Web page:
Sunday, September 02, 2007

Logical Epochs

I find it interesting that philosophers often have a tendency to speak of logic as going through two epochs: the traditional, or Aristotelian, in which syllogistic reigns, and the modern, governed by the predicate calculus. Of course, there are many more epochs than this, but it's easy for people to do it. Thus when we get into other epochs in logic, like the splendid era started by Boole and De Morgan, we find that there's often an attempt to assimilate it to one or the other. Englebretsen, working in a modern extension of the traditional term logic, regards Carroll as the last great traditional logician; it's not uncommon for people used to the predicate calculus to treat Boole et al. as a sort of prolegomena to Frege.

Of course, the great algebraic logicians -- Boole, De Morgan, Jevons, John Neville Keynes, Lewis Carroll, John Venn -- are not so easily shunted to one side or another. They certainly saw themselves as making a sharp break with traditional logic -- which they would have understood in terms of the old staple of Aldrich's Artis logicae compendium, published in 1691 but still the standard reference for logic up until Whately published his Elements of Logic in 1826 (and in many places in England for yet longer). (The reader of George Eliot might recall poor Maggie trying to read Tom's school edition of Aldrich, and not being able to divine how the work related to the living world.) No one can read Venn's Symbolic Logic without recognizing that this is in his mind a radically different approach than anything traditional logic has to offer. And there is something to it. He regards the traditional emphasis on particular propositions (I and O) to be largely misguided -- one can put the traditional syllogistic, with I and O so prominent, in Boolean terms, but that is merely one permutation, and not an essential feature at all; logicians only work with universal propositions, and only deign to bother with particular propositions insofar as these can be considered incomplete universal propositions. One also finds that he reviewed Frege's work; it was a scathingly contemptuous review. He regarded Frege's notation as clumsy and generally not well-suited to application (which everyone agrees with) and his logical work to be far inferior to the algebraic logic being done in the wake of Boole (which is rather more controversial).

It's also true, I think, that there tends to be a complete difference in logical approach. It's dangerous to lump all the pre-Boolean work into the category 'traditional logic'; that ignores the fact that, for instance, the Ramists or the Cartesians tried to incite revolutions against what they perceived as the Aristotelian oppressor. And the sort of traditional logic the algebraic logicians would have known would have been a mix of simplified school manuals and Whately's adulterated revival version. But we can perhaps say to some extent that whereas logicians in the Aristotelian mode are intently focused on demonstration, the Booleans were not. They are very helpful in telling us what they are obsessed with, and it is not demonstration at all. Jevons puts it succinctly in his Philosophical Transactions: "Boole first put forth the problem of Logical Science in its complete generality: Given certain logical premisses or conditions, to determine the description of any class of objects under those conditions." As Keynes puts it in a passage in Studies and Exercises in Logic, where he quotes Jevons on this point:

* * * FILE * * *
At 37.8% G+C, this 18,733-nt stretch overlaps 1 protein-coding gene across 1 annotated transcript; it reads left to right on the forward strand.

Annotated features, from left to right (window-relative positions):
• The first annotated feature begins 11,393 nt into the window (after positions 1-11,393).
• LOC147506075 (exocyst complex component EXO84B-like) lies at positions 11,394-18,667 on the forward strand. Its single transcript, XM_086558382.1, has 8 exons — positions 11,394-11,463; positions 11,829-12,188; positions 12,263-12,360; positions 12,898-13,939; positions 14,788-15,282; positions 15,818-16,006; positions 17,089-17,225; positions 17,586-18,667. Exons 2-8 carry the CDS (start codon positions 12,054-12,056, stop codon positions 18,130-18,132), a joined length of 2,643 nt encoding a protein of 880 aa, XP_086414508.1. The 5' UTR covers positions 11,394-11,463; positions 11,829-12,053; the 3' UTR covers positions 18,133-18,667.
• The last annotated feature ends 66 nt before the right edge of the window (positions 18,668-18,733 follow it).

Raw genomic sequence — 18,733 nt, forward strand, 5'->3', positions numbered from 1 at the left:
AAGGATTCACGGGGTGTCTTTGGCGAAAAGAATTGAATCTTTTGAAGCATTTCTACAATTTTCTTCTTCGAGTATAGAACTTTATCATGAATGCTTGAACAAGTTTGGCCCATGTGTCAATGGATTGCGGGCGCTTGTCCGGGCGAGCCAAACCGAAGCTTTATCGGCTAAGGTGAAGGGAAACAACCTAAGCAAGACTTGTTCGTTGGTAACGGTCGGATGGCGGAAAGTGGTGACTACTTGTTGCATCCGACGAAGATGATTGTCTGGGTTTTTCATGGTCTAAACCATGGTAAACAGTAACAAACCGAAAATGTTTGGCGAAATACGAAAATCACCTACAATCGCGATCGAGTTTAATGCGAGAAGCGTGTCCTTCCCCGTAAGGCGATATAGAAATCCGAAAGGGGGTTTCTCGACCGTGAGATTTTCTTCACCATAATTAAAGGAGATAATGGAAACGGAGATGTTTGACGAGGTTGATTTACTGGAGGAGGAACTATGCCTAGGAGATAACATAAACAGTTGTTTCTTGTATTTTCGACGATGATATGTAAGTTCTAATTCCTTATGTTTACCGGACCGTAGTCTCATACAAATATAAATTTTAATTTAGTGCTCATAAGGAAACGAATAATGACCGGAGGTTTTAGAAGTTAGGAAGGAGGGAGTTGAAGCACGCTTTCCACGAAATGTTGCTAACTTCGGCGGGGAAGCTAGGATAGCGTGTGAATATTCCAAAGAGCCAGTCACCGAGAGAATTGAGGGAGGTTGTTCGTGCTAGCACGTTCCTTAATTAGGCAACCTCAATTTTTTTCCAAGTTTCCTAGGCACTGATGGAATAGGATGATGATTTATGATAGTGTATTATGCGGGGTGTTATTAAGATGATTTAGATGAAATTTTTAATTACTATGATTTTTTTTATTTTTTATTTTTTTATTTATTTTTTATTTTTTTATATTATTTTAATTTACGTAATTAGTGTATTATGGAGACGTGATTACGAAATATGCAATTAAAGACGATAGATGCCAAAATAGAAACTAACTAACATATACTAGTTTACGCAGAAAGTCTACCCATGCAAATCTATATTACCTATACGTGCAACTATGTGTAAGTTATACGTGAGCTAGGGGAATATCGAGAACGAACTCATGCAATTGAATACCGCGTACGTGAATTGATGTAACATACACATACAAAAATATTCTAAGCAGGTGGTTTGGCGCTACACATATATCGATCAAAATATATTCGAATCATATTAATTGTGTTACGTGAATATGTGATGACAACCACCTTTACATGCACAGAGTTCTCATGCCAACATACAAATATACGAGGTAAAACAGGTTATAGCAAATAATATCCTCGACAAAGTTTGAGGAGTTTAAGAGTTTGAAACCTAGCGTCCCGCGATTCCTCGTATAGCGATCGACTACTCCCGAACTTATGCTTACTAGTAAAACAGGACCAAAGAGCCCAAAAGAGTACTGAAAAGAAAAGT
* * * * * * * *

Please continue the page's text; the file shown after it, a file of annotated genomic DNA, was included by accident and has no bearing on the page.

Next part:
Given any number of universal propositions involving any number of terms, to determine what is all the information they jointly afford with regard to any given term or combination of terms.

This is closely related to another obsession of algebraic logicians, the finding and eliminating of superfluous premises. It is not something we generally do much any more, at least as anything more than an occasional technical exercise; but for them the whole point of logical analysis is to determine precisely the most the premises give you and to determine precisely how you can get your conclusion without going over the same ground twice. But the predicate calculus is not used this way; I imagine that if there's an obsession it has brought about, it is identified by Quine in that passage in which he says that the whole point of logical grammar is to facilitate the tracing of truth conditions. One sees this difference in a number of ways they approach things. The algebraic logicians are generally dismissive of any attempt to reason about objects without specifying a domain of discourse; any symbolic system, for instance, that does not clearly specify a universe of discourse is regarded, by that very fact, as deficient. This does, in fact, tie in with their interest in the information afforded by terms in universal propositions. It is often difficult to get people trained in predicate calculus even to take universes of discourse seriously.

Logic, then, at least to a limited extent is not merely a set of formal considerations; it involves an approach, and what you are trying to do plays a key role in how the whole operation works. What counts as success, what counts as failure, what counts as even important, shifts depending on your view of the ends of logical thinking.

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